It's often remarked of the Prime Minister that he is good at getting out of a crisis, but too prone to stumbling into them. Certainly, David Cameron has never shown any tendency to panic, even if those close to him remark on his occasionally short temper.
But as this parliament reaches its halfway point, one wonders if simply holding his nerve will be enough for Cameron to rescue his government from what increasingly looks like an endless series of accidents and gaffes.
More crucially, the much trumpeted centrepiece of his policy programme — closing the budget deficit — is starting to veer off course and has no prospect of being completed by the time of the next election. The initial target date of 2015 has already been put back by two years and a further drift seems probable.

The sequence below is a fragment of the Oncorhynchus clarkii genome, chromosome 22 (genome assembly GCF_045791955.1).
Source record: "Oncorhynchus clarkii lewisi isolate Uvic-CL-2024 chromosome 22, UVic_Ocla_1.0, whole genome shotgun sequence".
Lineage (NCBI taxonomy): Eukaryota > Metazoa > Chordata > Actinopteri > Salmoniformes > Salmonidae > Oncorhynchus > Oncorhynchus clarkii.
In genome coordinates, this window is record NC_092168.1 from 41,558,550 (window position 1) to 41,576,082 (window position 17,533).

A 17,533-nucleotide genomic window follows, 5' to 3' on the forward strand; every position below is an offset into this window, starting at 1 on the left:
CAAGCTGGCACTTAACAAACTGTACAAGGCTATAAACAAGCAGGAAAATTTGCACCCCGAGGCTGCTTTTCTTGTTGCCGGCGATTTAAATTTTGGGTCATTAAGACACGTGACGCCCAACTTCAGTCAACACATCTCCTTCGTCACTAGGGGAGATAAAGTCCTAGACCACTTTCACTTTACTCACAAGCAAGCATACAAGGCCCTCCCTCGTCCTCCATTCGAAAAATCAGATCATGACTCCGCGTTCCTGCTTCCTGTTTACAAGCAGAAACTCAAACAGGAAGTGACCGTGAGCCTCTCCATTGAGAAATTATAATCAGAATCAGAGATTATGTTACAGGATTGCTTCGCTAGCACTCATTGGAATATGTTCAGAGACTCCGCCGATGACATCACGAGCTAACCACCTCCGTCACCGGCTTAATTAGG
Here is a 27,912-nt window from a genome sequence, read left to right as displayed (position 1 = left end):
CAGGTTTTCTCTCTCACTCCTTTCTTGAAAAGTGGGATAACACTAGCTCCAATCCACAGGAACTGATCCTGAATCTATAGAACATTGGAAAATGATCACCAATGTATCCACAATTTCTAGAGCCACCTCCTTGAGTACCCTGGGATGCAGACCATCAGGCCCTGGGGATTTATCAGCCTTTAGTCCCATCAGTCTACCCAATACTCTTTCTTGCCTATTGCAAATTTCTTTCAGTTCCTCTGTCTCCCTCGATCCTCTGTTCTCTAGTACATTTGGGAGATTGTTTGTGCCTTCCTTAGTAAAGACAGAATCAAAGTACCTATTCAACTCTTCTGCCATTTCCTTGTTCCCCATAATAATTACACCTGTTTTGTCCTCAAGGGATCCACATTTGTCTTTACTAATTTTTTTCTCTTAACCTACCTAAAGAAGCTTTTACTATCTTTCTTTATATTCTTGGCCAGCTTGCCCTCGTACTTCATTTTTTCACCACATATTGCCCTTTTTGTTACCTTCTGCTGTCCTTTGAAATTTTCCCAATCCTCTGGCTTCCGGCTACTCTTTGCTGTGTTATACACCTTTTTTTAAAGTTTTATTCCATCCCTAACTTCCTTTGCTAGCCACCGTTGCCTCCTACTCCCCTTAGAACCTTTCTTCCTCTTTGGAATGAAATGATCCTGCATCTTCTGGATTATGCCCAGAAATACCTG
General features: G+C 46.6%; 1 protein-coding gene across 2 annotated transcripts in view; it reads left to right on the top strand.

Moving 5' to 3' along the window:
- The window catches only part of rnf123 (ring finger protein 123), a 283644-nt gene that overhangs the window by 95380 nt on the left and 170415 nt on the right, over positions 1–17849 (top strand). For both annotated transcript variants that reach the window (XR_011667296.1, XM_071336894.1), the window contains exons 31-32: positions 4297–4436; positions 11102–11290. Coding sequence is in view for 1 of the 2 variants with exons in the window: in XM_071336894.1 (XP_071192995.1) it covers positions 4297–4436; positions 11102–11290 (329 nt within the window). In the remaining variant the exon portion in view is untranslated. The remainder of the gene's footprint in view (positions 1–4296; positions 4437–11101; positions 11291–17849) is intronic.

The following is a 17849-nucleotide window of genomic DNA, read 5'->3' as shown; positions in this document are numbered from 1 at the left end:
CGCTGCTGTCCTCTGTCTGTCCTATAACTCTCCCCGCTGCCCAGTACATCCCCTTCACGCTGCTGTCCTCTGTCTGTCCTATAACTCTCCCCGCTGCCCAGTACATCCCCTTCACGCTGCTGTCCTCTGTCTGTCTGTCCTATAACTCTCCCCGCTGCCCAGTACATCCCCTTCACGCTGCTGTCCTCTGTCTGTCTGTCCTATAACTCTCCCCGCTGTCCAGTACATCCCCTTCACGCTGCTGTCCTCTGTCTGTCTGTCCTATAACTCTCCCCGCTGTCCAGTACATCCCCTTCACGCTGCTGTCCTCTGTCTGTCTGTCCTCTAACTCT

In electoral terms, there is nothing particularly surprising about the governing party finding itself ten points or more behind in the opinion polls 30 months after coming to office. Many governments have recovered from worse.
But the portents for Cameron's Conservatives are bleak. The likelihood of a substantial economic recovery before the 2015 election has receded dramatically. Indeed, if the situation in the eurozone deteriorates further, we might even face the prospect of a shrinking economy over the next three years.